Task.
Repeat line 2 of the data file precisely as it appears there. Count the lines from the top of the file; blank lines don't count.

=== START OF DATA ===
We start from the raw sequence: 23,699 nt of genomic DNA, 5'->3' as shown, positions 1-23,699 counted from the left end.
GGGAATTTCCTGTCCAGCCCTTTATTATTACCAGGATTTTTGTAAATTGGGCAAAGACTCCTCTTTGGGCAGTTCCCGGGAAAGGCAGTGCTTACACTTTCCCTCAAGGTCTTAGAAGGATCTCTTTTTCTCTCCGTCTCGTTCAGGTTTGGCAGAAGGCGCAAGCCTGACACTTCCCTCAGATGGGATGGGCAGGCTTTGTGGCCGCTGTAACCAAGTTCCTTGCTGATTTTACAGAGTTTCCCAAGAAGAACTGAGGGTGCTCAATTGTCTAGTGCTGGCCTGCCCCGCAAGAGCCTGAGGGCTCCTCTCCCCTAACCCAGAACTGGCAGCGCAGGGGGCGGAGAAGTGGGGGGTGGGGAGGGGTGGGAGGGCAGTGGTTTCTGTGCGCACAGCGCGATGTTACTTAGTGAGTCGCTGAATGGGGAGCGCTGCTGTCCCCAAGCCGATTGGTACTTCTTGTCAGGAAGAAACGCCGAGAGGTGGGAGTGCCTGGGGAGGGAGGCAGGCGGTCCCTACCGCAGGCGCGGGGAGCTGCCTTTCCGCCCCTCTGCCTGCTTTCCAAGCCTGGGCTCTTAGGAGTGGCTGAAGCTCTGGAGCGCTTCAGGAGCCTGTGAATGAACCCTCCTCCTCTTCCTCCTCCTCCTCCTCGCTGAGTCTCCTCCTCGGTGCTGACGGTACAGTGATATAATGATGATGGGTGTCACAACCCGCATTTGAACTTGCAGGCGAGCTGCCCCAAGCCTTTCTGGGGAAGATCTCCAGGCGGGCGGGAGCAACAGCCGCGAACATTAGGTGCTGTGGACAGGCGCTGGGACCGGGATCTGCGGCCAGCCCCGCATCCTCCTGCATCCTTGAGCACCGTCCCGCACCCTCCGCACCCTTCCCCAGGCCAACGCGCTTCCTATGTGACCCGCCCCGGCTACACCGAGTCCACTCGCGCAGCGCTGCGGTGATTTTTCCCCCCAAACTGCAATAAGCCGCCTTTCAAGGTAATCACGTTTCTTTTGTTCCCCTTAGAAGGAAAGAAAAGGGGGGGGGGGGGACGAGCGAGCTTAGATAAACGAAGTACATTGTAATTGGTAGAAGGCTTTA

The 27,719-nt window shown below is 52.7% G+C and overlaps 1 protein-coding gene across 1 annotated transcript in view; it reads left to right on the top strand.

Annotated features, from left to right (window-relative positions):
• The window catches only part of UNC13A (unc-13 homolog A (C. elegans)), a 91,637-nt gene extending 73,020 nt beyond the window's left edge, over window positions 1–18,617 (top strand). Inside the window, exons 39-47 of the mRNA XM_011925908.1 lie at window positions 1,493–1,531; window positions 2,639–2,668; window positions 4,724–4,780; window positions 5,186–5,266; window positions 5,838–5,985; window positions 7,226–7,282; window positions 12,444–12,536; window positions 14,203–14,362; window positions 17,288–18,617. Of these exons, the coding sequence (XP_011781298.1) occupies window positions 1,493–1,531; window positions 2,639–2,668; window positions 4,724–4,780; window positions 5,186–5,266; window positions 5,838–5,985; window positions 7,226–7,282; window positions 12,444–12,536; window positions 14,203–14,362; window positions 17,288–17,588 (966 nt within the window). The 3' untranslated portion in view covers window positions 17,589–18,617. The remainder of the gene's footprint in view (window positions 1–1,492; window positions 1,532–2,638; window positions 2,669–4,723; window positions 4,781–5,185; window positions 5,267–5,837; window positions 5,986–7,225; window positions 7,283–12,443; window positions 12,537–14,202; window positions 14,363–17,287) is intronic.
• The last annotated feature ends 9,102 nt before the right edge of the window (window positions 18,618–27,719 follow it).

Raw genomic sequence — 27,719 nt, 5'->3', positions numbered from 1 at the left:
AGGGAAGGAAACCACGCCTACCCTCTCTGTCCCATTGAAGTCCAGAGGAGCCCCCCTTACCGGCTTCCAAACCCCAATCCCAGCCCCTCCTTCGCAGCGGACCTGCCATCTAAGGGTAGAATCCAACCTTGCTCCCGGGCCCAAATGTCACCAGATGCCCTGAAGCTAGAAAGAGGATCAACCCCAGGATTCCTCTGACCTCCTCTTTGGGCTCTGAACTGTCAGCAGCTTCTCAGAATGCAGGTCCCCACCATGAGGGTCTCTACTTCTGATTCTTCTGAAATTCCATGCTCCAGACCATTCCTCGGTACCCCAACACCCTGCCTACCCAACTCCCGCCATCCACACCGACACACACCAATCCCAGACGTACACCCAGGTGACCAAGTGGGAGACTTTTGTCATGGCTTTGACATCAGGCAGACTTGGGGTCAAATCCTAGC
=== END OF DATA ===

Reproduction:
GGGAATTTCCTGTCCAGCCCTTTATTATTACCAGGATTTTTGTAAATTGGGCAAAGACTCCTCTTTGGGCAGTTCCCGGGAAAGGCAGTGCTTACACTTTCCCTCAAGGTCTTAGAAGGATCTCTTTTTCTCTCCGTCTCGTTCAGGTTTGGCAGAAGGCGCAAGCCTGACACTTCCCTCAGATGGGATGGGCAGGCTTTGTGGCCGCTGTAACCAAGTTCCTTGCTGATTTTACAGAGTTTCCCAAGAAGAACTGAGGGTGCTCAATTGTCTAGTGCTGGCCTGCCCCGCAAGAGCCTGAGGGCTCCTCTCCCCTAACCCAGAACTGGCAGCGCAGGGGGCGGAGAAGTGGGGGGTGGGGAGGGGTGGGAGGGCAGTGGTTTCTGTGCGCACAGCGCGATGTTACTTAGTGAGTCGCTGAATGGGGAGCGCTGCTGTCCCCAAGCCGATTGGTACTTCTTGTCAGGAAGAAACGCCGAGAGGTGGGAGTGCCTGGGGAGGGAGGCAGGCGGTCCCTACCGCAGGCGCGGGGAGCTGCCTTTCCGCCCCTCTGCCTGCTTTCCAAGCCTGGGCTCTTAGGAGTGGCTGAAGCTCTGGAGCGCTTCAGGAGCCTGTGAATGAACCCTCCTCCTCTTCCTCCTCCTCCTCCTCGCTGAGTCTCCTCCTCGGTGCTGACGGTACAGTGATATAATGATGATGGGTGTCACAACCCGCATTTGAACTTGCAGGCGAGCTGCCCCAAGCCTTTCTGGGGAAGATCTCCAGGCGGGCGGGAGCAACAGCCGCGAACATTAGGTGCTGTGGACAGGCGCTGGGACCGGGATCTGCGGCCAGCCCCGCATCCTCCTGCATCCTTGAGCACCGTCCCGCACCCTCCGCACCCTTCCCCAGGCCAACGCGCTTCCTATGTGACCCGCCCCGGCTACACCGAGTCCACTCGCGCAGCGCTGCGGTGATTTTTCCCCCCAAACTGCAATAAGCCGCCTTTCAAGGTAATCACGTTTCTTTTGTTCCCCTTAGAAGGAAAGAAAAGGGGGGGGGGGGGACGAGCGAGCTTAGATAAACGAAGTACATTGTAATTGGTAGAAGGCTTTA